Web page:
Saltwater intrusion during the dry season of 2019-2020 led to losses of 39,000 ha of rice, in spite of the efforts to control irrigation. Uncertainty now haunts farmers, who accept a certain level of salinity at the prospect of losing everything: “If we stop pumping, one or two days later, water would evaporate, becoming even more salty, and then we would not be able to save anything.”


Complex and very vulnerable ecosystems

The problems in the Mekong Delta can be extended to most deltas worldwide, which are experiencing the consequences of climate change, poor management of river basins and inadequate agricultural models. Deltas such as the Po, the Nile, the Ebro, the Mississippi, the Ganges-Brahmaputra, the Huang, and a long list of large river mouths, vital for food security and the balance of the freshwater-saltwater interaction, experience an alarming degradation.  

In general, the salinity is mainly caused by the decrease of the river flow due to a decline in rainfall and the progressive rise of sea levels. The upstream dams, the dikes and channels, which have greatly increased in number in large rivers in the last few decades, also affect flow volumes, causing a disastrous decrease in sediments. This has been more evident after the construction of the Aswan Dam across the Nile, in Egypt, or the Three Gorges Dam, the most recent, on the Yangtze River, in China. In addition to the disruption of aquatic life, these dams retain silt that does not reach the river mouth, thereby contributing to the decrease in the sediment load and favoring the advance of the sea.

It is evident that the Mekong Delta is slowly sinking. Like all low altitude coastal areas, the delta is vulnerable to the rising sea level. Studies by the University of Can Tho, reported by the Mekong Environment Forum, predict that many provinces of the delta will be flooded by 2030. A disaster that will destroy farms and homes. The Vietnamese government estimates that around 500,000 people will have to be relocated, as some 1,200 families have been obliged to migrate.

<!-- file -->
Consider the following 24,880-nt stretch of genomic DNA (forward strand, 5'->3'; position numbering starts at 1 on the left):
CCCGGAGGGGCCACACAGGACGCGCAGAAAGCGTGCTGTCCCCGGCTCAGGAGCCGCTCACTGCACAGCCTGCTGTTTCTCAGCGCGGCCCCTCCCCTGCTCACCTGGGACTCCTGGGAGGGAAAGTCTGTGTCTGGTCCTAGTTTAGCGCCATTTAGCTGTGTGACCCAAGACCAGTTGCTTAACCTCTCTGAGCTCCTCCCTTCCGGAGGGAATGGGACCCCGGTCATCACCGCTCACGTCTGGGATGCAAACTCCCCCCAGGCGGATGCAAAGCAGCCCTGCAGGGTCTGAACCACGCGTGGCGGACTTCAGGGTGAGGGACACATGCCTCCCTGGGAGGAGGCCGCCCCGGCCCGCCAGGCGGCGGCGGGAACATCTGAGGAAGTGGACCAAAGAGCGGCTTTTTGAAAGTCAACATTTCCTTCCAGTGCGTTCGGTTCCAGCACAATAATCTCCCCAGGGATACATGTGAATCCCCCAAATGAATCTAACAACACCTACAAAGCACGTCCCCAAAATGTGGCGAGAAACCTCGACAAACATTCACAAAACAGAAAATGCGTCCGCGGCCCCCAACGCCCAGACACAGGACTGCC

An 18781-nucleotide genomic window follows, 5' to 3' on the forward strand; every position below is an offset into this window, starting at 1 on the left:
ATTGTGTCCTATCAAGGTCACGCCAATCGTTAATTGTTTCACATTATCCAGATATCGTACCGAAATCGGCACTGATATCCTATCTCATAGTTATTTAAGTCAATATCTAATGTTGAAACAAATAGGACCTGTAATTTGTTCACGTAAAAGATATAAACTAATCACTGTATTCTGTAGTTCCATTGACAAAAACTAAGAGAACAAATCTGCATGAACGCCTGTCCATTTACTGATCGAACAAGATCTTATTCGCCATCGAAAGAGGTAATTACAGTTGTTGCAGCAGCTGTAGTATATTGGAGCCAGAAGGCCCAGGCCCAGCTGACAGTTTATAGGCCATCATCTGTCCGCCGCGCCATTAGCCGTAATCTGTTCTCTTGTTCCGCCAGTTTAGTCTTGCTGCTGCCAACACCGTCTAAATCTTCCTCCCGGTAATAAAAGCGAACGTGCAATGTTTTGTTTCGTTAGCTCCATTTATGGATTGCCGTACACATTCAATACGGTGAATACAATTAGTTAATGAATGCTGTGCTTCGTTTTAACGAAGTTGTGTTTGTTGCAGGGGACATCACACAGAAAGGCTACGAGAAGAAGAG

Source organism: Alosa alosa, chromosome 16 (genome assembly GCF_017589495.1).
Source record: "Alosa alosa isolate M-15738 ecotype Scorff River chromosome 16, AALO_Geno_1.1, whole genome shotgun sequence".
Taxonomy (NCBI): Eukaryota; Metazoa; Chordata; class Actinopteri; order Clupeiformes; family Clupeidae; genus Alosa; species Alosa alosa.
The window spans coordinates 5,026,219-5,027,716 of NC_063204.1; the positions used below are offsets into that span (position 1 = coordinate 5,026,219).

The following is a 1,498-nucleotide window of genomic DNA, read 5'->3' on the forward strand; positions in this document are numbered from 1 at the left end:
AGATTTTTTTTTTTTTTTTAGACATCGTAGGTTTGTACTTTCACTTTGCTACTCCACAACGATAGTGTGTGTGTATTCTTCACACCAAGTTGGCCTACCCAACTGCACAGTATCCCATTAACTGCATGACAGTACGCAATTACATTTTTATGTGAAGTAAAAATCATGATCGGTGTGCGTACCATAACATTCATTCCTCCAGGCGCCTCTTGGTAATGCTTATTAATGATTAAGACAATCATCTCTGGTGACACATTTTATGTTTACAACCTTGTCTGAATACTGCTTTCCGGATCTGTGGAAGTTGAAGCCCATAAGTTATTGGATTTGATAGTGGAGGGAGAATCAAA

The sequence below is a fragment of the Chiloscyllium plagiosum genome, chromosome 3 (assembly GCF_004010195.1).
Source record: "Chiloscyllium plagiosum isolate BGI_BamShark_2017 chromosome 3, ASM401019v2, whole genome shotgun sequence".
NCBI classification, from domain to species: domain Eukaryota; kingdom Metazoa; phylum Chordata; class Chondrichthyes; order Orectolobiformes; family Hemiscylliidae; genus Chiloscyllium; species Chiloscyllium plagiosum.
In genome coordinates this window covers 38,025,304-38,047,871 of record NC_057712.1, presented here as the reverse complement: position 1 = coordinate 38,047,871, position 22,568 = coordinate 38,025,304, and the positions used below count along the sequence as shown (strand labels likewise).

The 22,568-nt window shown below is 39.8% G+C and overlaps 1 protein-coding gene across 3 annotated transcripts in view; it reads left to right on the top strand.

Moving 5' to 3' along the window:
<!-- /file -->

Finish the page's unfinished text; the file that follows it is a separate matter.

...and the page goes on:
Agricultural practices and poorly managed aquaculture are also unbalancing many deltas. The Mekong Delta experiences the problems of shrimp farming, which has generated a positive feedback phenomenon of ecosystem degradation. Around 15 years ago, in the fields nearer to the sea, the government encouraged farmers to adapt to the salinity increase by replacing some crops by shrimp farms. Mangroves, natural protectors against soil erosion that are fundamental to the balance of flora and fauna, were uprooted to build shrimp ponds. Shrimp farming required the use of chemical products and nutrients that further degraded the soil and the water, and the continued increase in salinity caused a rise in shrimp diseases that eventually made the hatcheries unviable. Thousands of families, who went into debt to build the facilities, went bankrupt and abandoned the farms. Traditional agriculture, the main bastion of ecosystem balance, started a decadence that must be reverted. 


International cooperation at a basin level

Today, the Mekong River Commission, institution established in 1957 that brings together the governments of Cambodia, Laos, Thailand and Vietnam, has redoubled its efforts to stop the river’s decline and jointly manage the water resources they share. China and Burma are not part of it, but the Commission is confident of their forthcoming membership to achieve the necessary integrated management. In 2018, the Commission and the United Nations Office for Project Services (UNOPS) signed an agreement to guarantee the sustainable development of the river and improve food security and the livelihoods of the population.

Saving the Mekong Delta is now a key priority for Vietnam. The process involves the full collaboration at a basin level, as problems have shown us that any unbalance in any part of the river has an impact downstream and ends up affecting the sea. The planet’s environmental balance and food security cannot afford to lose the deltas.